Among the most puzzling defenses of President Trump is this particular script, beloved of Republican lawmakers: “The Democrats have been trying to impeach this president since before he was sworn into office.” Trumpites like to deliver it with high ferocity and little variation.

Sure, it’s nowhere near as jaunty as Trump’s masterwork: “I JUST GOT IMPEACHED FOR MAKING A PERFECT PHONE CALL!”

But it’s equally desperate.

The response is, as it should be, Yes, of course, impeachment has been top of mind lo these many soul-grinding years, as Americans of all parties have brooked each new round of Trump’s self-impeaching behavior.

And the impeachment drumbeat did start before Trump took office — during that endless migraine of an autumn in 2016. But it wasn’t necessarily coming from Democrats.

“The GOP needs to elect Trump, then impeach him,” wrote Jonathan Ashbach, a conservative writer for the Federalist, a right-wing online magazine, in October of that year.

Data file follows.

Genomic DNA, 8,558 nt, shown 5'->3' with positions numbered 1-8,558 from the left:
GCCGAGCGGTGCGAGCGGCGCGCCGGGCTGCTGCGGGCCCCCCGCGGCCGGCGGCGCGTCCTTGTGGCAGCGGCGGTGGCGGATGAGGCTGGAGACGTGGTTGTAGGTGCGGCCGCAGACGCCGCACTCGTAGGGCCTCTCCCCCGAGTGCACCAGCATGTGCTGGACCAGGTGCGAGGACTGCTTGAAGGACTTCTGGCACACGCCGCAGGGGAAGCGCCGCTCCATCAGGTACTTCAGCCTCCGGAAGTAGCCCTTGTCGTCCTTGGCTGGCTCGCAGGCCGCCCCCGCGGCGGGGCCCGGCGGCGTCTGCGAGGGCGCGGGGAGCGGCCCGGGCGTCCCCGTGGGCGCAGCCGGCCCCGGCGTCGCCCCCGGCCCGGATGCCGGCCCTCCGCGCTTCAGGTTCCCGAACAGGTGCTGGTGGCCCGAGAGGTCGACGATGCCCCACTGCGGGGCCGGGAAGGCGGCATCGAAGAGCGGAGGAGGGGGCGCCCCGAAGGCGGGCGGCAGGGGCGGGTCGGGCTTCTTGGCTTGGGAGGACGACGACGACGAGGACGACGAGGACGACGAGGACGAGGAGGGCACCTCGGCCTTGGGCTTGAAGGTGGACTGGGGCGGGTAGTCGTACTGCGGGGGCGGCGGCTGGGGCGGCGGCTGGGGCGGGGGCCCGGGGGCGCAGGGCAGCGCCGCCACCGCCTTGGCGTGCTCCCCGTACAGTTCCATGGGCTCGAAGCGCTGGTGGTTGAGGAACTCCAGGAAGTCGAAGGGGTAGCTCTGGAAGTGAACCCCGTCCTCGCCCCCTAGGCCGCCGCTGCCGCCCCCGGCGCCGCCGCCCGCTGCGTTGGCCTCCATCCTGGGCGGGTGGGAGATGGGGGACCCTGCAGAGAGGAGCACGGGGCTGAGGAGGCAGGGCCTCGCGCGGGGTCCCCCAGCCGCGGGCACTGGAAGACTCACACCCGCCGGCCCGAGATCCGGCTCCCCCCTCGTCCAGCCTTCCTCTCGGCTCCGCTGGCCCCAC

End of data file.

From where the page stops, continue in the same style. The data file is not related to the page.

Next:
Ashbach enjoined the Republicans to impeach Trump off the blocks, as soon as he took his presidential oath. He admitted this was a “desperate measure,” but the times, he wrote, called for such Hail Marys. He went on: “If Republicans take the lead in removing Trump from office, the party might regain some of its lost credibility in parts of the electorate that it is anxious to attract.”


In September, former Sen. Jeff Flake said that 35 Republican senators would vote to remove the president in an impeachment trial, if they could do so under cover of secret ballot and thus vote on principle and not for political optics.


If the anguished Republicans acquit the president, as seems likely, they’ll get the godfather’s (and McConnell’s) invaluable blessing and, with any luck, be re-elected. But the dynamism the party once showed, when it dared to condemn Trump in 2016, is gone. In more courageous days, Republicans started this impeachment. Too bad they won’t see it through.

Source: Virginia Heffernan,